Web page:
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I just fell in love with Poland

Tales from the Wizards: Megan’s Adventures as a Preschool Teacher in Warsaw

Megan moved to Poland from Johannesburg, South Africa to participate in our Language Assistant Program. After her first year on the program, she shares her stories from a lovely preschool in Warsaw.

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The Polish winter – as a South African, it takes some getting used to 🙂

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I have been in Warsaw for coming up to seven months now, and to say it has all been smooth sailing would be an outright lie. Don’t get me wrong, I love it here, and I have no regrets making the decision to move across the world for the third time in the last four years – and for now, this is my home.

 

Being a South African has its perks; but for the most part, those of us who dream of living and working overseas, particularly in Europe, it can be quite the challenge. I have been fortunate enough to have been able to live in both the Netherlands and Sweden before now, but these were only short-term plans and possibilities, and I wanted more! This is where Poland stepped up to the plate and English Wizards welcomed me with open arms.

During my two and a half years living abroad in Europe I’d managed to explore over a dozen European countries, and Poland happened to be one of them. During July 2018 I had spent about two weeks making my way across this wonderful country steeped in history, culture, and delicious pierogi never too far out of reach, wandering around old town squares, jumping on trains, and discovering the major cities…and I fell in love; but not with someone:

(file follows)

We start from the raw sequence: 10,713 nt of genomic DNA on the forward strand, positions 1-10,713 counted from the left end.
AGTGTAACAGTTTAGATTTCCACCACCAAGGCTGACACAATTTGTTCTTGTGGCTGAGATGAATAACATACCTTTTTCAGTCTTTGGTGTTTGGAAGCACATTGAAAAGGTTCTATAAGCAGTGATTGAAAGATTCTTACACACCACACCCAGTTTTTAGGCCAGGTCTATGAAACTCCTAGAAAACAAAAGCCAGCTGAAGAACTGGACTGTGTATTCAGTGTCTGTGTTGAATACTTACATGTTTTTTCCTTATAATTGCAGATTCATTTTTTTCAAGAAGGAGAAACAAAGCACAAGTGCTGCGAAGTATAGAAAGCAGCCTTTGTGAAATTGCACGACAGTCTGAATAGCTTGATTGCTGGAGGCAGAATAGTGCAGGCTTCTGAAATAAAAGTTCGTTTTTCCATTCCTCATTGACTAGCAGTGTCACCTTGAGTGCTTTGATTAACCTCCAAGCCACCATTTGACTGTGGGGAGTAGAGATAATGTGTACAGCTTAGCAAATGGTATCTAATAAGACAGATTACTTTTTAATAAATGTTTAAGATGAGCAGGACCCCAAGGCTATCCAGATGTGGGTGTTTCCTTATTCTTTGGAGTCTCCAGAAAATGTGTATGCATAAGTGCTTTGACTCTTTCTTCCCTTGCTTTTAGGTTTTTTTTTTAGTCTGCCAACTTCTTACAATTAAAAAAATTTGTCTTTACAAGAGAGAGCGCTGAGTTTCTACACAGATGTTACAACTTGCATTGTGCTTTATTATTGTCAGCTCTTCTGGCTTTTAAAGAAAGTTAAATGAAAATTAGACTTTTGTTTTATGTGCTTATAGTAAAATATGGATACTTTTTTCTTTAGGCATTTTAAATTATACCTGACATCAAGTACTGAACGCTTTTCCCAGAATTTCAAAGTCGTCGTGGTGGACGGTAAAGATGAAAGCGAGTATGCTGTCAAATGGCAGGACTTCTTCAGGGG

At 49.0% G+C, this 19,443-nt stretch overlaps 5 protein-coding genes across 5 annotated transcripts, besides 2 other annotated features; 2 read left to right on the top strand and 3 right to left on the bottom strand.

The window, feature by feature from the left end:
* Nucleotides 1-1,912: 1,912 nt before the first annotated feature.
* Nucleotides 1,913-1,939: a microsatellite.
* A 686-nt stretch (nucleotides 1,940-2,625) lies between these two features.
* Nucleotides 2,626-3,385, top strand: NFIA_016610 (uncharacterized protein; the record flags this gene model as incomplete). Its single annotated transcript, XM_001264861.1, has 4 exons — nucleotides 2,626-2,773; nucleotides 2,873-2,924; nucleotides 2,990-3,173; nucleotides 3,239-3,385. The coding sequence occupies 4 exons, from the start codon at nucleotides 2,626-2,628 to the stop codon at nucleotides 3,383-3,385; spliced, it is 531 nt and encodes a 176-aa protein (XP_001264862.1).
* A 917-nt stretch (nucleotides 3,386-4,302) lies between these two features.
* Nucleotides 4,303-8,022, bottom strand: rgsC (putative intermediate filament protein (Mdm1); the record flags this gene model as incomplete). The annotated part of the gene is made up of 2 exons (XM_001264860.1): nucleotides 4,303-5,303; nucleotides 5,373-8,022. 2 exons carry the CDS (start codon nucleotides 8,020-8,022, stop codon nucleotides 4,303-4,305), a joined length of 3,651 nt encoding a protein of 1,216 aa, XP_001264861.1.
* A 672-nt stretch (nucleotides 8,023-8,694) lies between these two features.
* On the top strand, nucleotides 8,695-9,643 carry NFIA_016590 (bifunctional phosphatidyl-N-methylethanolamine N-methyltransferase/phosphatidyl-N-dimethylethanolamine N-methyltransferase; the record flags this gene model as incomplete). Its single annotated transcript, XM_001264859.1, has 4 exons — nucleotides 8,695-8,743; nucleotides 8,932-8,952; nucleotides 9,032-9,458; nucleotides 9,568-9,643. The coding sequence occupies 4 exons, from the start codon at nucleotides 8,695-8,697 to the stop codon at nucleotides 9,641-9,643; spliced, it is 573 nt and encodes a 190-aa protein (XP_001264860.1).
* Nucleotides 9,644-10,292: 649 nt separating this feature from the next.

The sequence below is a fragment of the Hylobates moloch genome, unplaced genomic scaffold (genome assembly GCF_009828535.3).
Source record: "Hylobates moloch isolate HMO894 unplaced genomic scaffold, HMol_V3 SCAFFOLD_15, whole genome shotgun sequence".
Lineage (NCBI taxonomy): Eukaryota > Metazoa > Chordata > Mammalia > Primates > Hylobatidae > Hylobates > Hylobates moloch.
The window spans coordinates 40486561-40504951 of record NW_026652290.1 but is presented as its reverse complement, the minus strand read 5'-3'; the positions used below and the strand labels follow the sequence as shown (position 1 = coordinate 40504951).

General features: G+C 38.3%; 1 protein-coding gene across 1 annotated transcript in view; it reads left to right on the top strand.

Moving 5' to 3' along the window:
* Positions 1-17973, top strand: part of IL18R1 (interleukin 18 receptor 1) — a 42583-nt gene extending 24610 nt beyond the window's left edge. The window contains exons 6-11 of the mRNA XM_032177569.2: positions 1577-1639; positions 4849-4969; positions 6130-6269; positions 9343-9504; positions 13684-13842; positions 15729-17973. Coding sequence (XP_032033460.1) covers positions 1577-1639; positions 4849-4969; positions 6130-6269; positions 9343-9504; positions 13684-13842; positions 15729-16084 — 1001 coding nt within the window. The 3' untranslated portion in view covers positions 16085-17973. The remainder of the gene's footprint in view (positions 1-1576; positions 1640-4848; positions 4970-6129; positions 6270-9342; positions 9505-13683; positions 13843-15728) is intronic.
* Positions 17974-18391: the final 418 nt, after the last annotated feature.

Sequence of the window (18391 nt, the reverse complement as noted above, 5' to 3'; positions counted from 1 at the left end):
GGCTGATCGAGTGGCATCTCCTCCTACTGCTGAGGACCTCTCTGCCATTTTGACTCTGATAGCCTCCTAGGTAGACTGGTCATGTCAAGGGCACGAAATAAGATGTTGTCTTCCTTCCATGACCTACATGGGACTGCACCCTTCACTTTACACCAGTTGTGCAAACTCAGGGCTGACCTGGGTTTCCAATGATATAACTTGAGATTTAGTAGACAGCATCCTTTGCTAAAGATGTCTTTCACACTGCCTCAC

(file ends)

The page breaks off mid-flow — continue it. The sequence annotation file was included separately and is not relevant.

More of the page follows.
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I just fell in love with Poland

I’m not sure what it was about my first trip to Poland, but I just fell in love with the country and all of it’s charms. I was longing to come back.

To this day I’m still not entirely sure why. Maybe it’s a mix of the fascinating history, the charming architecture, the absolute rawness of the country, and the mostly friendly people I’d been in contact with. I’m not sure, but I’ll let you know when I eventually figure it out. One thing was for sure though, once I left Poland and was watching the quaint city of Wrocław gradually vanish out of sight from the airplane window, I knew I had to come back.

While back in South Africa, searching for my next adventure, I found English Wizards. After submitting an application and a few semi-stressful months of Skype interviews, emails, messages, gathering documents and trying to get an appointment at the Polish Embassy in Pretoria, I was pretty much set to become a Language Assistant at a preschool in Warsaw.

I arrived in Warsaw mid-October and I began my new job the very next day. I loved it. The school had me placed with the 3 year olds, and by the end of my first day they’d all crawled into my heart. Despite their lack of English and my complete lack of Polish, we all became buddies. They would come for cuddles, they’d bring the (Polish) books to read (that I would have to make up English stories for), we would sing and dance to the nursery rhymes that were constantly played in the background, and we’d laugh and try to talk to each other.